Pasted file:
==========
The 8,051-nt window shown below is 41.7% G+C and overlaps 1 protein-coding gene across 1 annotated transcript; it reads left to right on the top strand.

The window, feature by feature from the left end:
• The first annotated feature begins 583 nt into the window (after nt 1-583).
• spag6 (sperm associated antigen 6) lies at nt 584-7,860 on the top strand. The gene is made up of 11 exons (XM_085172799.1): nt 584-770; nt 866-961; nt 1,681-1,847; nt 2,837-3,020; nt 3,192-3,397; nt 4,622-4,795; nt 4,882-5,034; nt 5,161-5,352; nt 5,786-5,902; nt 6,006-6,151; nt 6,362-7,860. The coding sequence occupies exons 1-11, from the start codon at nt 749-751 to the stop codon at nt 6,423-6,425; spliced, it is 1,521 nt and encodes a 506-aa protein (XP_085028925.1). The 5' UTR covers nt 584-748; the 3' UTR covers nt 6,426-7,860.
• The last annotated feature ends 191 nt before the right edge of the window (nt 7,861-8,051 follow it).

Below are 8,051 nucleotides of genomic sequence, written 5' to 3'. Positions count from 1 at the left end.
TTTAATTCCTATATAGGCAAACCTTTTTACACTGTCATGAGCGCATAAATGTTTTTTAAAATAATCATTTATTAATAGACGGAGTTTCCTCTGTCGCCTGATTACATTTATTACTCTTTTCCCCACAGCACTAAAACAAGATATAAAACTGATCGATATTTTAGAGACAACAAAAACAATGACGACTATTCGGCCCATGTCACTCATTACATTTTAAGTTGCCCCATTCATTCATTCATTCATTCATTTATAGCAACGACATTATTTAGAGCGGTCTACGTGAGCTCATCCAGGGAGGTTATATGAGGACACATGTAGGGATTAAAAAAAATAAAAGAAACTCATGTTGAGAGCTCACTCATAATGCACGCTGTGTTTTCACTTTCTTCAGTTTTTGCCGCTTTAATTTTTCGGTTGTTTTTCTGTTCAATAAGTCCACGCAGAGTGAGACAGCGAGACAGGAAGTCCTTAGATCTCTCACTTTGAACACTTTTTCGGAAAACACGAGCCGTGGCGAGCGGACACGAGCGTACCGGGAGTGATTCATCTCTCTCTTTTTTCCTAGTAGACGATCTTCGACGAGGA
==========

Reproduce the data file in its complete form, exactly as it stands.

The 8,051-nt window shown below is 41.7% G+C and overlaps 1 protein-coding gene across 1 annotated transcript; it reads left to right on the top strand.

The window, feature by feature from the left end:
• The first annotated feature begins 583 nt into the window (after nt 1-583).
• spag6 (sperm associated antigen 6) lies at nt 584-7,860 on the top strand. The gene is made up of 11 exons (XM_085172799.1): nt 584-770; nt 866-961; nt 1,681-1,847; nt 2,837-3,020; nt 3,192-3,397; nt 4,622-4,795; nt 4,882-5,034; nt 5,161-5,352; nt 5,786-5,902; nt 6,006-6,151; nt 6,362-7,860. The coding sequence occupies exons 1-11, from the start codon at nt 749-751 to the stop codon at nt 6,423-6,425; spliced, it is 1,521 nt and encodes a 506-aa protein (XP_085028925.1). The 5' UTR covers nt 584-748; the 3' UTR covers nt 6,426-7,860.
• The last annotated feature ends 191 nt before the right edge of the window (nt 7,861-8,051 follow it).

Below are 8,051 nucleotides of genomic sequence, written 5' to 3'. Positions count from 1 at the left end.
TTTAATTCCTATATAGGCAAACCTTTTTACACTGTCATGAGCGCATAAATGTTTTTTAAAATAATCATTTATTAATAGACGGAGTTTCCTCTGTCGCCTGATTACATTTATTACTCTTTTCCCCACAGCACTAAAACAAGATATAAAACTGATCGATATTTTAGAGACAACAAAAACAATGACGACTATTCGGCCCATGTCACTCATTACATTTTAAGTTGCCCCATTCATTCATTCATTCATTCATTTATAGCAACGACATTATTTAGAGCGGTCTACGTGAGCTCATCCAGGGAGGTTATATGAGGACACATGTAGGGATTAAAAAAAATAAAAGAAACTCATGTTGAGAGCTCACTCATAATGCACGCTGTGTTTTCACTTTCTTCAGTTTTTGCCGCTTTAATTTTTCGGTTGTTTTTCTGTTCAATAAGTCCACGCAGAGTGAGACAGCGAGACAGGAAGTCCTTAGATCTCTCACTTTGAACACTTTTTCGGAAAACACGAGCCGTGGCGAGCGGACACGAGCGTACCGGGAGTGATTCATCTCTCTCTTTTTTCCTAGTAGACGATCTTCGACGAGGA